WorkBurst for Mac Makes You Productive in 25-Minute Spurts
Have a pressing task at hand but just can't focus? A new Mac OS X app will free you from distractions and use a psychological trigger to help you power through your work. WorkBurst ($.99) jacks up your MacBook's screen to 100 percent brightness for bursts of 25 minutes at a time so your brain gets the hint that it's time to work.
The app is based on the Pomodoro time management technique, which emphasizes frequent breaks. With no other restrictions in place to prevent you from straying, is this straightforward app the right tool to help you work more efficiently? We went hands-on with WorkBurst and found it basic but helpful.
WorkBurst operates on the premise that knowing you just need to focus for 25 minutes is enough to motivate you to work for that duration. It doesn't block other apps from running, nor does it stop you from Facebooking or tweeting. The menu bar app was designed to be simple, creator Dann Berg told us. As long as you have "Automatically adjust brightness" unchecked in your Display settings, all you have to do is pick a task, hit Start on the menu bar and get to work.
Setting up the app was easy enough. After installation, all we had to do was prepare ourselves mentally for the task ahead and hit Start under the alarm clock icon on our title bar. Our display was immediately bumped up to an almost-blinding 100 percent, which we could thankfully adjust by hitting the relevant buttons on our keyboard.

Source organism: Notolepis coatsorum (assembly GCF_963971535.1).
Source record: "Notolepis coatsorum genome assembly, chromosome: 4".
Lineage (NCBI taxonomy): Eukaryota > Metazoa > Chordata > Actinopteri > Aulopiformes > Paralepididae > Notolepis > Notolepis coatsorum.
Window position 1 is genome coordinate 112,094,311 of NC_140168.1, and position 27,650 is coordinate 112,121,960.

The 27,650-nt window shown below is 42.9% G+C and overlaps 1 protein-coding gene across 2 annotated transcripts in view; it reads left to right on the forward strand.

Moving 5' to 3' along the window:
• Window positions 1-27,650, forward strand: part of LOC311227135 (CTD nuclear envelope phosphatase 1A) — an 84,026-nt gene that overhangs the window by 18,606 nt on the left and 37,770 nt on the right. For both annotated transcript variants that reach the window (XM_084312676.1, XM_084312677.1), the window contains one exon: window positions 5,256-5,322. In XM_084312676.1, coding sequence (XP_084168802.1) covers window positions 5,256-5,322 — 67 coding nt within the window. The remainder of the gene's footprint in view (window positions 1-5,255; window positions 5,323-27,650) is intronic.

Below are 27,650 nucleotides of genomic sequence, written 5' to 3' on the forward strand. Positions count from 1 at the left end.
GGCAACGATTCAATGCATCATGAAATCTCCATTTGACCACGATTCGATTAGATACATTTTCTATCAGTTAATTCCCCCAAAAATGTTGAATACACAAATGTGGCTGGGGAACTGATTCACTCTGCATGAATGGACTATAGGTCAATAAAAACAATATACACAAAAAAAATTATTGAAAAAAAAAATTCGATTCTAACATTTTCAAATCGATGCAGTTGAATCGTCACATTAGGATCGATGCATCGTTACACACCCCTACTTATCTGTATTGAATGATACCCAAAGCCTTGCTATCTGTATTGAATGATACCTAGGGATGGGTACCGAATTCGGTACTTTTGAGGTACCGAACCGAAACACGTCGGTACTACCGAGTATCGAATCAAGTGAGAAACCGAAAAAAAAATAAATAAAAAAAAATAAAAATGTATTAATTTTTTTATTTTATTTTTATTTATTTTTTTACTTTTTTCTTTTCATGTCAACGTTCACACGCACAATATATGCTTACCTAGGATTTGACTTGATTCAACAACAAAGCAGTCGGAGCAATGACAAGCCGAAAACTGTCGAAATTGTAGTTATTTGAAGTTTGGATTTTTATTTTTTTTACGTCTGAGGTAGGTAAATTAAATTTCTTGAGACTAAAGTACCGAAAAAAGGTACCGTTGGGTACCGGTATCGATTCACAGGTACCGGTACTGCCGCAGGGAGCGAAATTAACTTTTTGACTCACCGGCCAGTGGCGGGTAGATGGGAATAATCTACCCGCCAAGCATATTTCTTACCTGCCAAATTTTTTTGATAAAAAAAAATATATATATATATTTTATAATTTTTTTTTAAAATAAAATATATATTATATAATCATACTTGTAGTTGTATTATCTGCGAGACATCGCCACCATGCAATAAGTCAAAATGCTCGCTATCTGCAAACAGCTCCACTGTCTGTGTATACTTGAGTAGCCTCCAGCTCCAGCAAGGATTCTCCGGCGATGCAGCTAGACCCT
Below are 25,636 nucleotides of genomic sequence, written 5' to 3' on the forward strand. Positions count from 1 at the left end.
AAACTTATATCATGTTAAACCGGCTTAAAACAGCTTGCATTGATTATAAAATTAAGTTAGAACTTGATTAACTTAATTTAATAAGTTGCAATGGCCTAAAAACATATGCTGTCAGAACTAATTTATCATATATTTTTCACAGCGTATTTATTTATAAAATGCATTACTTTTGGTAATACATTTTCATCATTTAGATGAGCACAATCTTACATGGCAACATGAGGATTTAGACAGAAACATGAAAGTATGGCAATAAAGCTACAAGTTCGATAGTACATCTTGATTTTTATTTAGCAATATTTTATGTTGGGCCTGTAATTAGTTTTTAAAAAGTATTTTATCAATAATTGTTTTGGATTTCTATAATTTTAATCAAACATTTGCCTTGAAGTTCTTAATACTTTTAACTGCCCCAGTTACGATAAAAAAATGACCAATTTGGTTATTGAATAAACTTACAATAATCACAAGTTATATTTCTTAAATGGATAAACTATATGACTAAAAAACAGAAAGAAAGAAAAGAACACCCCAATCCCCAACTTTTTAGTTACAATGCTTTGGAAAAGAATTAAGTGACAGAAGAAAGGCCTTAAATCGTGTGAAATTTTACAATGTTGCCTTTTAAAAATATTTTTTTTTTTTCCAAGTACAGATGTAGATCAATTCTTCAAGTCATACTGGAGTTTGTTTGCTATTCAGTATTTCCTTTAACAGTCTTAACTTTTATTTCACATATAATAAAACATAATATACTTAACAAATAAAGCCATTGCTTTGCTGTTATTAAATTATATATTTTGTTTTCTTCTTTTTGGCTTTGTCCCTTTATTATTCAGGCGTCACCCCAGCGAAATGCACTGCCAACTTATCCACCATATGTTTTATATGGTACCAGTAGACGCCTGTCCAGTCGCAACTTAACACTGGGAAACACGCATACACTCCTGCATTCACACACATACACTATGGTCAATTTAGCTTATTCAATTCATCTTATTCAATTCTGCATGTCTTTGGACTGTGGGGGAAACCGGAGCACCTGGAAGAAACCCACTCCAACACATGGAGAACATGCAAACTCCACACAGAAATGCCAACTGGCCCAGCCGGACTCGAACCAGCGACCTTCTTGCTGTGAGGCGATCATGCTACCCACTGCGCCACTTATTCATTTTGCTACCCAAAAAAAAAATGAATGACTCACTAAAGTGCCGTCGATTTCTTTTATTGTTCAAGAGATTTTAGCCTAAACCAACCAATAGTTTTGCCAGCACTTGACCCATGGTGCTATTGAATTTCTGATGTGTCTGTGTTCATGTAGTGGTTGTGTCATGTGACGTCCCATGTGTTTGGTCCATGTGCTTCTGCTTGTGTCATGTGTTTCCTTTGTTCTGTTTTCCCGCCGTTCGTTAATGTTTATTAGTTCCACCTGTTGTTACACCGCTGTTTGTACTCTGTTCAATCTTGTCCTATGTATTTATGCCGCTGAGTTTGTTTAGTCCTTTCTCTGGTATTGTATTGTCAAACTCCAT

During the 25 minutes, an unobtrusive countdown remains in the menu bar, showing us just how much longer until our next break. When the time was up, an alarm (a simple "Ding") sounded to let us know it was time for a break, and our screen dimmed to 20 percent. By default, each 25-minute duration is followed by a 5-minute break (every fourth break is 10 minutes long).
The darker screen signals to your brain that it's time to rest, and you are encouraged to walk around and relax your eyes. If you want, you can still use your computer or increase its brightness.
We found that the most effective way to use WorkBurst was to just power up our Mac, open the task (be it a document, spreadsheet or slideshow) and hit Start. If you decide to start on a task while already on sites such as Facebook and Twitter, it can be difficult to tear yourself away, and notifications from those sites can still distract you because WorkBurst doesn't silence them.
In essence, using WorkBurst is almost no different from setting your own alarm on your smartphone, but it's much more convenient. You don't have to think about how long to work for, plus the interface is built into your Mac so your eyes never have to leave the screen. Having the screen brightness indicate the difference between work and play is also a nifty touch.
If you need apps that actively block specific programs while you work, consider Concentrate ($29) or Anti-Social ($15). Strict Overflow, a free Chrome add-on, also uses the Pomodoro technique to spur your productivity, and offers a blacklist option to block sites.
Strict Overflow doesn't adjust your screen's brightness though, and while it blocks popular sites by default, you'll still have to enter some pages into your blacklist before getting to work. If you can depend on your fear of missing a deadline to focus, WorkBurst is a solid solution.